Rowan group watches nature's toil and trouble

By Stephanie Brown
sbrown@sjnewsco.com

Dr. Michael Grove disappeared into the dense, tall grass along the Maurice River to retrieve a dark blue Fiddler crab no larger than a golf ball.

Holding the crab carefully by its one large claw, Grove, the Rowan University biology professor, discussed the impact the creature has on South Jersey salt marshes.

"It's interesting that such a small thing can really control so much of what goes on out here," said Grove, shooing away the ubiquitous gnats and green heads with his free hand.

For the past four summers, Grove and a number of Rowan students have been researching the impact an invasive plant species has on the Fiddler crab and, consequently, the entire salt marsh ecosystem.

All along the tidal mudflats, one can see little holes dug by the crabs. These burrows can be up to 30 centimeters deep about one foot and are used for mating sites and for protection from predators.

Fiddler crabs are important, explained Grove, because their burrowing process effectively tills the mud.

Tilling brings more oxygen into the mud, leading to greater nutrient release and increased plant growth.

These nutrients and plants provide a food source for higher levels in the marsh food chain, like blue crabs, fish and wading birds.

However, the invasion of Phragmites australis a common reed over the past 50 to 100 years could have a profound negative impact on this process.

Compared to the marsh's native grass, Spartina atlerniflora, Phragmites have a complex root system. Grove thinks the roots are preventing the crabs from digging, and thus, diminishing the amount of nutrients in the mud.

"Certainly from a human perspective from a commercial perspective it could be reducing the number of commercially important species," he said.

Parts along the Maurice River in Cumberland County are overrun with Phragmites, which can be identified by their red seeds.

"I don't think people realize how destructive invasive species can be," said Scott Schneider, a recent Rowan graduate who worked with Grove this summer.

Grove's study is one of many performed by Rowan University staff and students.

Last year, Rowan's faculty brought in $5.5 million in research grants, according to James Newell, interim associate provost for academic affairs.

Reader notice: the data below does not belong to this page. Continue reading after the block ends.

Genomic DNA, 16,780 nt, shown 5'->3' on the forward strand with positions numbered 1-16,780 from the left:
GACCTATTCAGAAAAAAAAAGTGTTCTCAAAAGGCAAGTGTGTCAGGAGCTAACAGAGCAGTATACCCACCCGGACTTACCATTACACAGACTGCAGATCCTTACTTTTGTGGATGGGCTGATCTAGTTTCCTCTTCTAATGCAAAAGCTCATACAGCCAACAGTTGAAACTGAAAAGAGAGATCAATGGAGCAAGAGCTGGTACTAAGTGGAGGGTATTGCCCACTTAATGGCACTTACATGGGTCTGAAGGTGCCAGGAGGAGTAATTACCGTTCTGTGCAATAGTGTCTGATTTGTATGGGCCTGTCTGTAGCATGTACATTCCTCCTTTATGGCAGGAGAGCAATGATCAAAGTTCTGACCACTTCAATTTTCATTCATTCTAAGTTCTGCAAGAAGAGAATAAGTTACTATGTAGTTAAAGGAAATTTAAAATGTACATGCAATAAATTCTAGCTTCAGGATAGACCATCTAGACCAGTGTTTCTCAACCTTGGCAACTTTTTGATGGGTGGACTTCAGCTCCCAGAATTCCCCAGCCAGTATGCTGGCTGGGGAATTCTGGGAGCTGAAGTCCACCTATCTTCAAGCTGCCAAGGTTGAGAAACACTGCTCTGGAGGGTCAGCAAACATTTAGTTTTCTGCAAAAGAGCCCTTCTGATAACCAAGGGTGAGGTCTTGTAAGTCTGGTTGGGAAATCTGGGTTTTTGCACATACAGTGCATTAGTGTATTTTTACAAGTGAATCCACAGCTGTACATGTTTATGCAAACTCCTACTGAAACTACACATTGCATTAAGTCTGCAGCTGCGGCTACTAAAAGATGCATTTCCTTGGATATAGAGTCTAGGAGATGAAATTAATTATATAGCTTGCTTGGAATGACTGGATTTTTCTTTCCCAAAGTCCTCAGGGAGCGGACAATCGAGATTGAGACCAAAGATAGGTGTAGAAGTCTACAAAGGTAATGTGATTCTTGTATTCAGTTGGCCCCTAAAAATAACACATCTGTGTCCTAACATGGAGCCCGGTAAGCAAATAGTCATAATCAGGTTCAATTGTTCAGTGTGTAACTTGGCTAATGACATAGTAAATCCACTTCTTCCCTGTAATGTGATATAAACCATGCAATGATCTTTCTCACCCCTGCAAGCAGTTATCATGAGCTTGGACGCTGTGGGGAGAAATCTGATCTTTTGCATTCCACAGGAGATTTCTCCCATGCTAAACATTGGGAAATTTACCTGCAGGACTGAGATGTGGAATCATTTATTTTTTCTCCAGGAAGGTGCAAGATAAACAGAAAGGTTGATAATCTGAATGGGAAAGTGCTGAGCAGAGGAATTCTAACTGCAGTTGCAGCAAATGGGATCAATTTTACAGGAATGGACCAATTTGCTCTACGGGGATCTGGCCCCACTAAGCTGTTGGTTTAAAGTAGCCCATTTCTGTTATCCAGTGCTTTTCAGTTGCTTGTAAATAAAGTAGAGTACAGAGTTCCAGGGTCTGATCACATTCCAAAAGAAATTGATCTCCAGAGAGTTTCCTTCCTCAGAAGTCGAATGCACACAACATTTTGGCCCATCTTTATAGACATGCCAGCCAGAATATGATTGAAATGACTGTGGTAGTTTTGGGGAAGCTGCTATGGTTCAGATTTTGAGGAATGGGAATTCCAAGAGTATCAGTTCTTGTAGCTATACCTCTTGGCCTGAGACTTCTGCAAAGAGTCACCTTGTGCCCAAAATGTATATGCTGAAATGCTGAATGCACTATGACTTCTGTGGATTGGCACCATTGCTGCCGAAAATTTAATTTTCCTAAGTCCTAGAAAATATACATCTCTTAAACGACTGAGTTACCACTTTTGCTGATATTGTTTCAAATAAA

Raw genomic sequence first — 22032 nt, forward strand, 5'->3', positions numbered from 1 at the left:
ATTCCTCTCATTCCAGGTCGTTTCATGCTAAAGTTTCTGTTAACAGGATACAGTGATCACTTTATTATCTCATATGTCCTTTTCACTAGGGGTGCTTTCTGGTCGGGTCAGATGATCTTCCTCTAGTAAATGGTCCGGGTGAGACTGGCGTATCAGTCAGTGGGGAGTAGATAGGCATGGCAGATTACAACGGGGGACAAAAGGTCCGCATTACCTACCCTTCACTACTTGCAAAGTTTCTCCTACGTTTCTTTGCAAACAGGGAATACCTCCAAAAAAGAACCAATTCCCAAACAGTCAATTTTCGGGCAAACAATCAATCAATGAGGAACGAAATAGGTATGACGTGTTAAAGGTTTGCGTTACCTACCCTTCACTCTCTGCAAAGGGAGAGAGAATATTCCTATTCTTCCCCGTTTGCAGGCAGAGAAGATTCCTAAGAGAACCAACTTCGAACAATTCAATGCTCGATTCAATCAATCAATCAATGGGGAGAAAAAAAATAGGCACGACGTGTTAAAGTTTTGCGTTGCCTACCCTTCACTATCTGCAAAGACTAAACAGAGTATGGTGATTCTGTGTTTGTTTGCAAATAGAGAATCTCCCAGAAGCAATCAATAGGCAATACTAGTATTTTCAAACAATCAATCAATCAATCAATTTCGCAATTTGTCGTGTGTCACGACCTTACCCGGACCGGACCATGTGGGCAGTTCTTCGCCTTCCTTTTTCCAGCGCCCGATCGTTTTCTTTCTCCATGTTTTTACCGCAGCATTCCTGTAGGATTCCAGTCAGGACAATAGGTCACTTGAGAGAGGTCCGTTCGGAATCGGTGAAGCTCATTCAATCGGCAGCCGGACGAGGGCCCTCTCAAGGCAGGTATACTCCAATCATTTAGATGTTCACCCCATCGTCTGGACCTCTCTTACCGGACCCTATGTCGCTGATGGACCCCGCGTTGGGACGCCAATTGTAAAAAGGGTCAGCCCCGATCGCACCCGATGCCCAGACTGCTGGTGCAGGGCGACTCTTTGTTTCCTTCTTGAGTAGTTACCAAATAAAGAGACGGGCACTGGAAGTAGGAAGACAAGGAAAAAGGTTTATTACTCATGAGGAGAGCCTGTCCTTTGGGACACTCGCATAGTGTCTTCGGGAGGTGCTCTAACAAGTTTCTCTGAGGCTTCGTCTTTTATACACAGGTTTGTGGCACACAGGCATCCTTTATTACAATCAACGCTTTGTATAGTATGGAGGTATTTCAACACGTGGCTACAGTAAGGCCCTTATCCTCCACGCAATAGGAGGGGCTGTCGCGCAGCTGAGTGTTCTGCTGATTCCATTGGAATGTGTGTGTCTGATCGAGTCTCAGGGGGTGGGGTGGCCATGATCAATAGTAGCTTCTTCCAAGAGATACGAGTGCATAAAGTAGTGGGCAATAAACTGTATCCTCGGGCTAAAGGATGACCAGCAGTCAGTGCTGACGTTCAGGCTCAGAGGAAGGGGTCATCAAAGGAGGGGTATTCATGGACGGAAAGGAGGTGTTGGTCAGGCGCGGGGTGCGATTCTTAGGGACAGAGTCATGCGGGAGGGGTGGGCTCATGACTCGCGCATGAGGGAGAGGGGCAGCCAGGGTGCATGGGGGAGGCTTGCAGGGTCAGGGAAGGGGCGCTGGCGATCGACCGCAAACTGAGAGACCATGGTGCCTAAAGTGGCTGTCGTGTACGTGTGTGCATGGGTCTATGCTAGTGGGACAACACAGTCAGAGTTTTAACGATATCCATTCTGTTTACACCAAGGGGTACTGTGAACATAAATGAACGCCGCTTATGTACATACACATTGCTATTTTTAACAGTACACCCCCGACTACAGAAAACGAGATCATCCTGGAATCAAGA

"We tend to talk a lot of the tech things but there's a really a wide spectrum of the things that get done here," said Newell. "There's things as diverse as looking at the history of mob violence, and Russia's political systems since the collapse of Soviet Union."

Ben Meehan, a biology major at Rowan who worked with Grove this summer on his study of the Fiddler crab, said he decided to participate in the project primarily for the field work experience.

"And to get dirty in the mud," said Meehan, who will be a senior this fall.

The Office of Government Grants supports faculty and staff seeking to conduct research. Some services offered by the office includes assisting in the identification of possible funding opportunities for a project or program, and advising and assisting applicants in preparing a budget, as well as in structuring, sequencing, and packaging a proposal.

Newell said the university encourages research that spans different disciplines.

"If you can reach out and not be stuck in whatever discipline you come form it opens much bigger problems and much bigger opportunities for fact to deal with," Newell said.

Faculty and students also publish research papers and present their work at regional or national conferences.

Grove plans to write a paper for publication this fall. The paper would cover the research conducted in the first two years of his study in which compared the number of crab burrows in marshes with native Spartina versus the invasive Phragmites.

Grove also plans to write a conclusive paper the end of next summer, when he anticipates his research to be completed.

While research is an integral part of Rowan's mission, it's importance does not supersede teaching, said Newell.

"We would never tenure a bad teacher because they were a good researcher," Newell said.

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Date Published: Sunday, August 26, 2007 - 01:00